- You must prepare the array of polygon vertices such that each polygon is closed (i.e. last point = first point), and that both first and last polygon points are immediately adjacent in the array.
- The order of the inner and outer polygon points in the array does not matter.
- Make sure that both polygons have opposite orientations, i.e. if the outer polygon has its vertices in
**clockwise**order, then the inner polygon must have the points in**counter-clockwise**order.

Example:

```
const
P: array of [0..8] of TPoint = (
// outer polygon: a rectangle
(X: 10; Y: 10), // <--- first point of the rectangle
(X:190; Y: 10),
(X:190; Y:190), // (clockwise orientation)
(X: 10; Y:190),
(X: 10; Y: 10), // <--- last point of the rectangle = first point
// inner polygon: a triangle
(X: 20; Y: 20), // <--- first point of the triangle
(X: 40; Y:180), // ( counter-clockwise orientation)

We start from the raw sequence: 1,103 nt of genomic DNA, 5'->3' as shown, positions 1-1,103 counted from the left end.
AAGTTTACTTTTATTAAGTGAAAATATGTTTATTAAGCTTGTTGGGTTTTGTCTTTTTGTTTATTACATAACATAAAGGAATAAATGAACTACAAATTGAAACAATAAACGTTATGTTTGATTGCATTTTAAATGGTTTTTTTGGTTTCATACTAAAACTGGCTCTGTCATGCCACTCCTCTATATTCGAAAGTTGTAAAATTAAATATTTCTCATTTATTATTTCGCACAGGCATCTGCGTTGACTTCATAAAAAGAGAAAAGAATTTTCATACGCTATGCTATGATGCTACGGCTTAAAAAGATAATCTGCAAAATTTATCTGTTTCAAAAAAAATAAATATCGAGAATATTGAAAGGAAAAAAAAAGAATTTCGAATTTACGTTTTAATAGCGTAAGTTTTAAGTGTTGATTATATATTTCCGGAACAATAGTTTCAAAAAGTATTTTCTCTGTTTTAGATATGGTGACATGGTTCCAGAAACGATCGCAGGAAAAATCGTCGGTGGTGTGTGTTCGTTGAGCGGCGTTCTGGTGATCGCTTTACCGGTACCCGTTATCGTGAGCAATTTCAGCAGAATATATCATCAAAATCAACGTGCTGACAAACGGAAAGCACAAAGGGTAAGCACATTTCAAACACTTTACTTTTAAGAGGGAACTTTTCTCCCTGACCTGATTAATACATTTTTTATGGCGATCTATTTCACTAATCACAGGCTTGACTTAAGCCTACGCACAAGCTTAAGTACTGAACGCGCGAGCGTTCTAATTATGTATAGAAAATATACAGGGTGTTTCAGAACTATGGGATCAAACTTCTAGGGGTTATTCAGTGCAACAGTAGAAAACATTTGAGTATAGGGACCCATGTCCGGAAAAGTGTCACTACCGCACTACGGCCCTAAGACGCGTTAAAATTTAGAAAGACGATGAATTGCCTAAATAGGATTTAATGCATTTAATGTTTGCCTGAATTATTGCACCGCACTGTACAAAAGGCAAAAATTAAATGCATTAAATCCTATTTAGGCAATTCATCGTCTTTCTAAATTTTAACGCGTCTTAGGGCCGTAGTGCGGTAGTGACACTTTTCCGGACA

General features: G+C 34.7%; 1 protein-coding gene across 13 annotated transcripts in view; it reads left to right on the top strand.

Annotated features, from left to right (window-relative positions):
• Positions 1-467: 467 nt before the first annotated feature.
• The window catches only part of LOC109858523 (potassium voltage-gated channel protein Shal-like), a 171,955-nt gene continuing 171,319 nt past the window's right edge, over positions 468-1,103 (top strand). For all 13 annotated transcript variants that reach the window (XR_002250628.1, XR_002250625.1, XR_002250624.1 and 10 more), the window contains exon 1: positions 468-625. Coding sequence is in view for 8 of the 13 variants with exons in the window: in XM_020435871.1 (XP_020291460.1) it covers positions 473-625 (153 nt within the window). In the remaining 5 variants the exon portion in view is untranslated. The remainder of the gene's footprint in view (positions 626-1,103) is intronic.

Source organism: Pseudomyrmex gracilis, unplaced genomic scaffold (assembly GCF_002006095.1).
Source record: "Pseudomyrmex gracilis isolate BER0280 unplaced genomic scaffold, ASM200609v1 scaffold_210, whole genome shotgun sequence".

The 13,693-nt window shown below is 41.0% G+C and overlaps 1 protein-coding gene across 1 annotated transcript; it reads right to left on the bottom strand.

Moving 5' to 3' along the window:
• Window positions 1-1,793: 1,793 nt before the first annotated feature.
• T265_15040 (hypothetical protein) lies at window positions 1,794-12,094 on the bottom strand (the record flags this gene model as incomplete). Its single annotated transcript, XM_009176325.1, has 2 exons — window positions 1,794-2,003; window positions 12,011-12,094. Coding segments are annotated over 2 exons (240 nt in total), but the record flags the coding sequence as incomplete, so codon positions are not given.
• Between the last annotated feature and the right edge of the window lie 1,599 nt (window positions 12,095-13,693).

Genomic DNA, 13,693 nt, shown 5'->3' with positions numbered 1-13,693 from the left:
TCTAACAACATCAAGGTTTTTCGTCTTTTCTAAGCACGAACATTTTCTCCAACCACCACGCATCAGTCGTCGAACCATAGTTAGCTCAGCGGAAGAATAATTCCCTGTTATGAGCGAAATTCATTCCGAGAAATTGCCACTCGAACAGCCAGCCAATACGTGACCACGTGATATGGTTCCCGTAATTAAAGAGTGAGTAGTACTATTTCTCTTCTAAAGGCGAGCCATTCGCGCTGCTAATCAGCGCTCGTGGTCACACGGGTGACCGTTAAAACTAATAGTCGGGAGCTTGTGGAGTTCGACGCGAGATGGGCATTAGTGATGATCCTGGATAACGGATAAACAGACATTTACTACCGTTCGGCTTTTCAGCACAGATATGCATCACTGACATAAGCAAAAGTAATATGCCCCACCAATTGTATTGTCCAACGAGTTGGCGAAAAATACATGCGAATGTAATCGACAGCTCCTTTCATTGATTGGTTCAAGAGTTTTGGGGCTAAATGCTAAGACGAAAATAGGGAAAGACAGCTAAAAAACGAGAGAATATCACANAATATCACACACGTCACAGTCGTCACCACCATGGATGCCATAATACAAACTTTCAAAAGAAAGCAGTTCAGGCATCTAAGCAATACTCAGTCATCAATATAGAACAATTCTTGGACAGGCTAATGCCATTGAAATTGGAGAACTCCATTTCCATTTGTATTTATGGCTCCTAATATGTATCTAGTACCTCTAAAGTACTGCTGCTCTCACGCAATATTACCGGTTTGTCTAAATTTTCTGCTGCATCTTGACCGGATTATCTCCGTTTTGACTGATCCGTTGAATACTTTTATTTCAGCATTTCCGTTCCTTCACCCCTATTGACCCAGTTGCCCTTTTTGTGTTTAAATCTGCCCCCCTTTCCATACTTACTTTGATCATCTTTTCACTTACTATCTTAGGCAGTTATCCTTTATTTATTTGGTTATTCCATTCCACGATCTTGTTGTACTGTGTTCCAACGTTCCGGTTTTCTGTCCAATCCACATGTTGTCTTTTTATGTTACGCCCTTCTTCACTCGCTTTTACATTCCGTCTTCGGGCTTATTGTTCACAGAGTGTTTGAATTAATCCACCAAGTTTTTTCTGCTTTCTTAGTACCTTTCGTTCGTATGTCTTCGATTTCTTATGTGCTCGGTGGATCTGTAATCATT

(X: 60; Y: 20),
(X: 20; Y: 20) // <--- last point of the triangle = first point
);
procedure TForm1.FormPaint(Sender: TObject);
begin
Canvas.Brush.Color := clRed;
Canvas.Polygon(Pts);
end;
```

You may notice that there is a line connecting the starting point of the inner triangle back to the starting point of the outer rectangle (marked by a blue circle in the screenshot). This is because the `Polygon()` method closes the entire polygon, i.e. it connects the very first with the very last array point. You can avoid this by drawing the polygon and the border separately. To draw the fill the `Pen.Style` should be set to `psClear` to hide the outline. The `PolyLine()` method can be used to draw the border; this method needs arguments for the starting point index and also a count of the array points to be drawn.

```
procedure TForm1.FormPaint(Sender: TObject);
begin
Canvas.Brush.Color := clRed;
Canvas.Pen.Style := psClear;
Canvas.Polygon(Pts);
Canvas.Pen.Style := psSolid;
Canvas.Pen.Color := clBlack;
Canvas.Polyline(Pts, 0, 5); // rectangle starts at index 0 and consists of 5 array elements